WOMEN IN TRANSITION – Gender: It DOES Matter!
by Amanda Eva C., M.Ed.
Did you ever feel like you brought the same amount of skills to the table that a man has, yet were often overlooked? Put to the side? Ignored?
Do you feel like you are going crazy…and people often tell you “Oh, it’s all in your head”.
Well, I’m here to tell you 2 things.
- You are NOT going crazy.
- It is NOT in your head.
The fact of the matter is that gender does matter and it does affect how us women navigate the business world – a world most often dominated by men. I would go a step further and say that along with gender, race and class also have an impact on your/our success.
My point for discussing gender is not to make you feel defeated or down on yourself – it is to help you become more conscious and aware on the social construct that gender and its roles impose on us women. If you are a man reading this, then you also play your role in maintaining these social constructs in place.
It is only natural that I use my experiences as an example on how gender can really hinder our success as a woman. I will follow my story with some key things I’ve had to do in order to work around these limitations and societal norms.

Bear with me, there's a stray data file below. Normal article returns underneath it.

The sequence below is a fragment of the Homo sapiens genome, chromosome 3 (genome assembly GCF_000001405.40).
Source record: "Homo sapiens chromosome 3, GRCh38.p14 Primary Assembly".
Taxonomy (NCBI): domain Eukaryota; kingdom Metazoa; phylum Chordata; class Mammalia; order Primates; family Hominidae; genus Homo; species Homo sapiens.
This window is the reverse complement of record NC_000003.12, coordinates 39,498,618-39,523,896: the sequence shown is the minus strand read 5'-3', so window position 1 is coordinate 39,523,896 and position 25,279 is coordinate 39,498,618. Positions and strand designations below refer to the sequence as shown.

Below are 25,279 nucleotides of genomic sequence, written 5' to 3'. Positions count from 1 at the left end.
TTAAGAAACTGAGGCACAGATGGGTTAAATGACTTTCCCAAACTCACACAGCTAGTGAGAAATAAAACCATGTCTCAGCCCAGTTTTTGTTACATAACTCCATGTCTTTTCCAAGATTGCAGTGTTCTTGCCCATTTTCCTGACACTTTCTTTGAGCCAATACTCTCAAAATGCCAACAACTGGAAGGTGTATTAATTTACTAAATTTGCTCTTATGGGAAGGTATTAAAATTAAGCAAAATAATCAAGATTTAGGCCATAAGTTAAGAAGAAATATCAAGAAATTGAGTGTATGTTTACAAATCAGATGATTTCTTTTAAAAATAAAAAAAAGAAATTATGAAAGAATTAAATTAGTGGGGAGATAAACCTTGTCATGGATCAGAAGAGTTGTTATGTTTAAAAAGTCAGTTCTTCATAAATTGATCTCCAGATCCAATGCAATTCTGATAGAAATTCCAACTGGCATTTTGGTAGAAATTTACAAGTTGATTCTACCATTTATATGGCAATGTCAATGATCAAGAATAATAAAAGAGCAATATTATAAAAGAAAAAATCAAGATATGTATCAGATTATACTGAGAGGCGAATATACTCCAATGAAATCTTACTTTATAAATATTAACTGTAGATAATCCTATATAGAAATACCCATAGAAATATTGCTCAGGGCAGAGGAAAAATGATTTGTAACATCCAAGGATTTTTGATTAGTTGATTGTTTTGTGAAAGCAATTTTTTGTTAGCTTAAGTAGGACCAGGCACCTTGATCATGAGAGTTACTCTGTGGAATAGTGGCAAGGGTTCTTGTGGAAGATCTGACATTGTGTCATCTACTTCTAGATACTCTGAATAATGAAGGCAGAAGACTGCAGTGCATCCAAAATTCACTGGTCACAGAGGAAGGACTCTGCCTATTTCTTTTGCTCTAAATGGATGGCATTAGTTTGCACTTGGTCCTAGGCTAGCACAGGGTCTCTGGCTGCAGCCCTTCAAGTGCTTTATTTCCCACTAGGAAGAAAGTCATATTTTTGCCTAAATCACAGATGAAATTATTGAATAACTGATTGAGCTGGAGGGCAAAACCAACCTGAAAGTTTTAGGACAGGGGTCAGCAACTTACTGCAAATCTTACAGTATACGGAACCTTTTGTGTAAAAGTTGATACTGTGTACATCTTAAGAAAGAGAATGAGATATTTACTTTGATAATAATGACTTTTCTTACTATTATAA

I am an educated Woman of Color. I was raised in an environment with a very strong mother as a role model. My mom is an educated woman herself, having earned one of the most prestigious degrees as a Medical Doctor and following with her own medical practice. I witnessed how much she struggled balancing her home life and career and how society as a whole had completely different expectations of her than what she wanted out of her own life. For me, it has been no different.
I have had [recent] experiences where my work is often overlooked, undermined, and frequently credited to a man. No matter how much involved I had become in any particular project, my name was hidden or unmentioned for the most part. Despite the amount of education I brought to the table, my role as a woman was that of being silent and “doing what I’m told”.
When I don’t follow the norm I usually get punished, targeted, “blackballed”, reprimanded, and then there is the retaliation. It’s not a walk in the park I tell ya.
Gender roles have a way of making us feel guilty — for speaking up, speaking too much, knowing too much, or doing too much. We feel guilty for taking the initiative, or for taking control in situations we know will have a positive outcome. It’s not supposed to be our place to be outspoken or even a figure others listen to…we are only “just women” after all.
The problem with gender roles and stereotypes is that they are hard to break – just as any other bad habit, especially one that gets passed on from generation to generation, it takes a lot of unlearning and effort to put into practice. For a man, it takes raising consciousness of your role and how you act AND react to and around women who you work with, interact with or work for.
The point of my WOMEN IN TRANSITION series is to help you develop a mentality to feel empowered, to develop your skills and ideas, and to fulfill whatever venture or goals you want to achieve in life. It IS possible.